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Equestrian Alumna Uses Artificial Intelligence to Save Horses
March 13, 2018

By Brad Muller | More Features

The use of artificial intelligence as a lifesaver may sound like something out of a science fiction movie, but former South Carolina equestrian student-athlete Alexa Anthony has made it a reality. Anthony is the CEO of Magic AI Corporation which has developed StableGuard as a product to save horses from preventable deaths or being stolen.

“StableGuard is a 24/7 intelligent monitoring and alert system for the horse industry,” Anthony said. “It’s a video camera in every horse’s stall that uses artificial intelligence software that is trained to recognize and understand horse behavior. We track that behavior over time, and we alert the horse owner of any major emergencies.

“Magic AI is a computer vision, machine-learning company which focuses on recognizing behavior characteristics in animals.”

The Seattle, Washington, native graduated from South Carolina in 2015 and returned to her hometown while working with Intellectual Ventures, the world’s largest intellectual property firm, where she learned about artificial intelligence and product development. That sparked an interest in becoming an entrepreneur. She came up with the idea for StableGuard after her favorite horse, Magic, died after suffering from colic, which is a common digestive infection in horses that can be deadly if not treated quickly.

“Magic was the horse that took me to the national finals in high school,” Anthony said. “He was my longtime partner and best friend. I didn’t have much of a social life outside of horseback riding. He got colic, which is the same thing babies get. It’s an intestinal illness, and if it goes untreated, it can be fatal. Magic came down with it on Christmas night, and I found him at 8 o’clock the next morning, and it was too late. Unfortunately, we had to put him down.”

Anthony noted that colic is the top cause of death in horses, but if there had been a way to notify her that something was wrong, Magic could have been treated.

Over time, the system can tell us what’s going on without us having to teach it. That’s the AI (artificial intelligence).
Alexa Anthony

StableGuard is not simply a baby monitor with a camera in a horse stall. It’s a complex system in which the computer learns the behavior of its subject and can react accordingly for behavior that is out of the norm. It is currently the world’s only artificially intelligent 24/7 mobile device monitoring system being used to alert horse owners of emergencies or security issues with their horses. It sounds complicated, but Anthony said it’s similar to the way social media works.

“If I tag a picture of a friend on social media, and I tag their face, over time the computer will start to recognize that person’s facial characteristics,” Anthony explained. “Eventually, I won’t have to tag that person anymore, and it will start popping up suggestions whenever I post a picture of that person because it now knows what that person looks like. That’s facial recognition and machine-learning.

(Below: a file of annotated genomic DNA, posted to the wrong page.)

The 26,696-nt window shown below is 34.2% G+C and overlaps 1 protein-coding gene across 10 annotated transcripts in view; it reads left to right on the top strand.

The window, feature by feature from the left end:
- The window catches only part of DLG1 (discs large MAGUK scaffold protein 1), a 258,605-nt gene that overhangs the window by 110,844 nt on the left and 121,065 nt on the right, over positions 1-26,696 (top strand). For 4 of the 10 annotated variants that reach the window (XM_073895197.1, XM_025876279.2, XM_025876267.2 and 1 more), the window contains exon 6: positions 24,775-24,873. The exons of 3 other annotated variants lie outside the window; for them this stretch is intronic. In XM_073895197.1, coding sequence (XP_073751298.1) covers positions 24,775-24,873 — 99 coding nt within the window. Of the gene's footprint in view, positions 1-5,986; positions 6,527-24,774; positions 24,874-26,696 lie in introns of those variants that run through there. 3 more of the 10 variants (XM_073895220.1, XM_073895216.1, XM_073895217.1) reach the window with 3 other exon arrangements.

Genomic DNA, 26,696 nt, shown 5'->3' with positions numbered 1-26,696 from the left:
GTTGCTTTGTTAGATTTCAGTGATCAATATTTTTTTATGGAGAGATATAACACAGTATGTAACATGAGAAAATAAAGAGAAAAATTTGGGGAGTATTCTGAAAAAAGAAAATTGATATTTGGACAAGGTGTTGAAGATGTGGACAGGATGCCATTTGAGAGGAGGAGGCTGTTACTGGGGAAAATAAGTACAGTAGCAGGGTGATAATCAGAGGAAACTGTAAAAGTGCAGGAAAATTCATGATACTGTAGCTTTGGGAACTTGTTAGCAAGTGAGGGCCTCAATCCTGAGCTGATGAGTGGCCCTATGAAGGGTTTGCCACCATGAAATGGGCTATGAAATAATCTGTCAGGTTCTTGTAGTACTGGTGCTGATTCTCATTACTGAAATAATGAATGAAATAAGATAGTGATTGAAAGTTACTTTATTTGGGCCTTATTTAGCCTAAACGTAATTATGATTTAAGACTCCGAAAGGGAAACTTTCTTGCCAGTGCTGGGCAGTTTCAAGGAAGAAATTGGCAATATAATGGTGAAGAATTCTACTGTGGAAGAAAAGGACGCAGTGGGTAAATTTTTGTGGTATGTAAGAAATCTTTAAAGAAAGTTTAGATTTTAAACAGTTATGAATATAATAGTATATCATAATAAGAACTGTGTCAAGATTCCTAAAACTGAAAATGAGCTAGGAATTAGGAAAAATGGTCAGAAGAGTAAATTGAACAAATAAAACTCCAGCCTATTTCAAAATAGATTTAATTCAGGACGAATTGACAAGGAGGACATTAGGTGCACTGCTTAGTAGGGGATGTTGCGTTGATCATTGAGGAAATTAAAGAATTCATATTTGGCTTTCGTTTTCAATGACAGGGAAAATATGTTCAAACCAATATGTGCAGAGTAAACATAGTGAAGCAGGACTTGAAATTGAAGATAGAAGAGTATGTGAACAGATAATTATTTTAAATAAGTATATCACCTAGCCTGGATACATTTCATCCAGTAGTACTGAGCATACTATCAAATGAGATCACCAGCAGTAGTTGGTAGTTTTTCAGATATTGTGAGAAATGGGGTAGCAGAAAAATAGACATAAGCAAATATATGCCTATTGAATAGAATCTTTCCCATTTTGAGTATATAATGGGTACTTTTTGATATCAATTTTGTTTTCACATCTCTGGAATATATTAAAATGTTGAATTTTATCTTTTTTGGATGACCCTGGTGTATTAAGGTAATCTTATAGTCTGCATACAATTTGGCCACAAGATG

“Our system uses a very similar method where we tag hundreds of thousands of images of horses doing things; horse behavior, what it looks like for a horse to be standing up, laying down, wearing a blanket, drinking water, rolling around and things like that. Over time, the system can tell us what’s going on without us having to teach it. That’s the AI (artificial intelligence). Our customers like that they can check in at any time to see how their horse is doing, and they like that they can go back and see things through a feature we call ‘event playback.’ If we capture something, our system will send a 5 to 10 second clip to the user’s mobile app, so they can replay that event.”

StableGuard sends an alert to the owner’s mobile phone, although it’s more than just a downloadable app as much more goes into the set up with monitors in every stall which relay to an artificial intelligence computer.

Anthony incorporated the company in June 2017 and StableGuard went from inception to sales in approximately 90 days. It’s only been on the market since last December, and Anthony is working with her former teammate Katherine Schmidt, who is the Vice President for Sales and Marketing, along with three other former Gamecocks, to get the word out about StableGuard to members of the equine industry, including universities such as South Carolina who compete in equestrian, in the hopes of making a difference.

“It’s a team of us working together,” Anthony said. “I’ve spoken with Coach Boo (Major) at South Carolina. She is very excited about StableGuard and would love to get it installed at One Wood Farm. I’ve also had conversations with other schools around the country who want to get the system installed.

“Everyone we speak to has a story about colic, or a horse getting stolen, or having to put a horse down.”

For her efforts, Anthony was recently recognized with the Young Alumni Award as part of the 2018 National Collegiate Equestrian Association Distinguished Alumni Awards. These awards are presented to women who, after the completion of their undergraduate degree at an NCEA institution, have made significant contributions in a professional field.

“It really is an honor to be considered for the award,” Anthony said. “In the four years I spent at the University of South Carolina with the other young women on the team and competing with other women across the United States, there are a lot of high caliber women. It’s just an honor to be considered.”




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